For many, anxiety in athletics comes from within, but for others it comes from somewhere else — or perhaps, someone else. DeFreese said external factors like academics, family or other personal issues can affect athletes’ performances.

Anxiety can also stem from a coach.

“Coaches have a lot of actual power and a lot of perceived power over athletes,” DeFreese said. “They get to decide who gets to play. They decide who plays what positions. How they make those decisions, how they communicate those decisions, the degree to which they make the athlete feel meaningful and valued beyond just playing — coaches can do that in the most positive ways, and coaches can make an athlete not feel very valued outside what they do as a performer.”

Sam Paul has been the head coach of UNC’s men’s tennis team for 30 years. He said he must always be mindful of how his words and actions affect the athletes he coaches.

“You, as a coach, can certainly increase anxiety if you’re not aware of what’s happening around you,” Paul said. “But it’s all about communication.”

Communication. That is what it all boils down to. The stigma around anxiety in athletics has made it difficult for athletes at all levels to come forward and communicate the fact that they are struggling.

Since 2020, NCAA student-athlete well-being studies continue to report that mental health concerns are prevalent among collegiate athletes.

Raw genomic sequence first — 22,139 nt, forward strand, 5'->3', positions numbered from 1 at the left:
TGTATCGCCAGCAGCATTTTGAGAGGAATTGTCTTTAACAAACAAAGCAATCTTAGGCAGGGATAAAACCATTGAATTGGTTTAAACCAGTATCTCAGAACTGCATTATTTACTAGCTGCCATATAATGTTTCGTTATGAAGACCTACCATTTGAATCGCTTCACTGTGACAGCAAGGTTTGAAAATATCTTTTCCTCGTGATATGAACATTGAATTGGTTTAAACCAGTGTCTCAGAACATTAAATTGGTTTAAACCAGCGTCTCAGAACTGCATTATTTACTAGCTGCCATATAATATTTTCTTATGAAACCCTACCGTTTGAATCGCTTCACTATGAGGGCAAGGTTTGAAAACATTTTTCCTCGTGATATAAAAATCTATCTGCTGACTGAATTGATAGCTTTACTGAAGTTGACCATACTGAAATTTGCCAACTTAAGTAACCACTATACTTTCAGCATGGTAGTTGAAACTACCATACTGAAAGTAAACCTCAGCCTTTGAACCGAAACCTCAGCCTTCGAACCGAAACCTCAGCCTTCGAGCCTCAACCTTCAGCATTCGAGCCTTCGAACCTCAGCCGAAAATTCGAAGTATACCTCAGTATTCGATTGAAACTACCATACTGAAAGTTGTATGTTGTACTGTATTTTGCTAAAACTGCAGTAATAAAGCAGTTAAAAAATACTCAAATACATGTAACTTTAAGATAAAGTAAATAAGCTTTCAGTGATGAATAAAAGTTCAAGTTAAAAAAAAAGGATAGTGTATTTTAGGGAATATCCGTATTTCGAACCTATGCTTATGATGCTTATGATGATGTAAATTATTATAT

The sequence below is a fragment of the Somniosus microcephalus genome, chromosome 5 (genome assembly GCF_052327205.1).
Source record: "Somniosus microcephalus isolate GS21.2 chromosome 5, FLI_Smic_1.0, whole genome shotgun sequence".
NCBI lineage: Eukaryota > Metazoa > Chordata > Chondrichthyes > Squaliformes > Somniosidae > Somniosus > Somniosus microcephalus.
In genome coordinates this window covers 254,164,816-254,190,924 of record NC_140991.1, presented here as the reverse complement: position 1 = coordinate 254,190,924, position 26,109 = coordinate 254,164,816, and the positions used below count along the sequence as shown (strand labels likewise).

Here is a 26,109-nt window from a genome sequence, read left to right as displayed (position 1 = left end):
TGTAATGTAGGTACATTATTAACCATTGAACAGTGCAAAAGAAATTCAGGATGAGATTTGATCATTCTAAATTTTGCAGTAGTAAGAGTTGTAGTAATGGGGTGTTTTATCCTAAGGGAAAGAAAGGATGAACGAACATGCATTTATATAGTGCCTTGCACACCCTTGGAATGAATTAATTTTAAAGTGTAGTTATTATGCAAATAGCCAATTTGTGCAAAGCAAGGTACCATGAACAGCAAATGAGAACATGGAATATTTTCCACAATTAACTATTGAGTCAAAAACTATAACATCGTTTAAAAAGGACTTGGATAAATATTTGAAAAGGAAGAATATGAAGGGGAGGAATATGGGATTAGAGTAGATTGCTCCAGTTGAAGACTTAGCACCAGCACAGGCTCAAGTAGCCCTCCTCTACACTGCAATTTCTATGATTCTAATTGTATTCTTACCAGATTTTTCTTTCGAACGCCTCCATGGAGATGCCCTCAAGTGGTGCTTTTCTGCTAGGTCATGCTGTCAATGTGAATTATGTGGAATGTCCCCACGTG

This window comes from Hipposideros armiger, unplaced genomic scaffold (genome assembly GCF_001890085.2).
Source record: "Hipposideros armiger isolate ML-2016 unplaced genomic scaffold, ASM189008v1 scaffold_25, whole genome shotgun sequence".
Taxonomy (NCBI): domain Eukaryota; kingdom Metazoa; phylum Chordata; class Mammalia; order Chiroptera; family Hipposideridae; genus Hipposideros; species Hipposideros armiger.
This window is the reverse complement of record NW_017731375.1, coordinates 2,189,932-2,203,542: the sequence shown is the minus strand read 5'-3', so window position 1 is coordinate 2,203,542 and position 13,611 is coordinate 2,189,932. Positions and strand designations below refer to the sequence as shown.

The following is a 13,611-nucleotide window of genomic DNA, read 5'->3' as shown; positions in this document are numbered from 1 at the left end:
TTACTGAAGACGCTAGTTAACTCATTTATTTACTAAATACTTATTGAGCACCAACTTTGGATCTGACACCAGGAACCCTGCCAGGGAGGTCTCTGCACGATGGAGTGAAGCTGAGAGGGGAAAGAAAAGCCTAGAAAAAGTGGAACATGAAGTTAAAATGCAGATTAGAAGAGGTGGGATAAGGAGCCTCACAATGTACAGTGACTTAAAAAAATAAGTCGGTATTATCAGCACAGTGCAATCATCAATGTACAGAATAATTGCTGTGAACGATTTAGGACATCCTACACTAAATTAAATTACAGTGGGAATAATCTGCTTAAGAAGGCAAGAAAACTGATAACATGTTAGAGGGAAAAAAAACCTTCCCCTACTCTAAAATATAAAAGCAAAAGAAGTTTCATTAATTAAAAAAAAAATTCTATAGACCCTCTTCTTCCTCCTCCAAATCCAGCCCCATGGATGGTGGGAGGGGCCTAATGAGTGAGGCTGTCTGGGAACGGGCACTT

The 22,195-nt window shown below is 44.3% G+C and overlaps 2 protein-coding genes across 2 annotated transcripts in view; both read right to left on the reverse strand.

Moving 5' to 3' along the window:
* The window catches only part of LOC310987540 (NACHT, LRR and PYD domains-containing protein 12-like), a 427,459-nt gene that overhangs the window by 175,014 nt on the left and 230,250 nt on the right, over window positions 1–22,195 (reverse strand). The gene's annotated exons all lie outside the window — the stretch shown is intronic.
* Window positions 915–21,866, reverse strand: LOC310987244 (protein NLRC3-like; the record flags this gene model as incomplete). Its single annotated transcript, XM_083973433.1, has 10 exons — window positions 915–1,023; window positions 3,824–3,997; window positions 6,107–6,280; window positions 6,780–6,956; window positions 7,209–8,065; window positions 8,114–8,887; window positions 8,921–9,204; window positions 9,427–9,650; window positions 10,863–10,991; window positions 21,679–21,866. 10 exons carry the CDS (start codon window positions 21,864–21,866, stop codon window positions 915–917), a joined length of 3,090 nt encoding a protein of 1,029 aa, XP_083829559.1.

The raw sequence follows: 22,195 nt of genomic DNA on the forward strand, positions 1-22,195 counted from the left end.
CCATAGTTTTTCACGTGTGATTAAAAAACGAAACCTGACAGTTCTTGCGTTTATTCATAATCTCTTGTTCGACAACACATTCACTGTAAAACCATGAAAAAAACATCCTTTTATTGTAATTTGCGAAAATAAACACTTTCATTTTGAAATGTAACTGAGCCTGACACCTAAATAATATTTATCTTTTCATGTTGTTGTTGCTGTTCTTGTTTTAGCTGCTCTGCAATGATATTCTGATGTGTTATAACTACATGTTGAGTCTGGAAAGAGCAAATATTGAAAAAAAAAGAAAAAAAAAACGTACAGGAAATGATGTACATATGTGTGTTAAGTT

Ben McCormick
April 11, 2023

Moneyball Comes to Tennis

Tennis is on the verge of a belated Moneyball revolution. In the northern spring, the Association of Tennis Professionals, which runs the men’s tour, is planning to open up ball-tracking data from every match to all its players and coaches.

The shift will do much to level an uneven playing field. Until now, millionaire players such as the “Big Four” men have had the opportunity to buy better-quality data analysis than their less wealthy rivals.

One might imagine that access to data would be a basic right for all leading professionals. In fact, anyone wanting to use the information gathered by Hawk-Eye, the leading ball-tracking provider since 2014, has had to pay a £150 ($263) processing fee per match. On top of that, tour rules say you can order data only from matches you played in.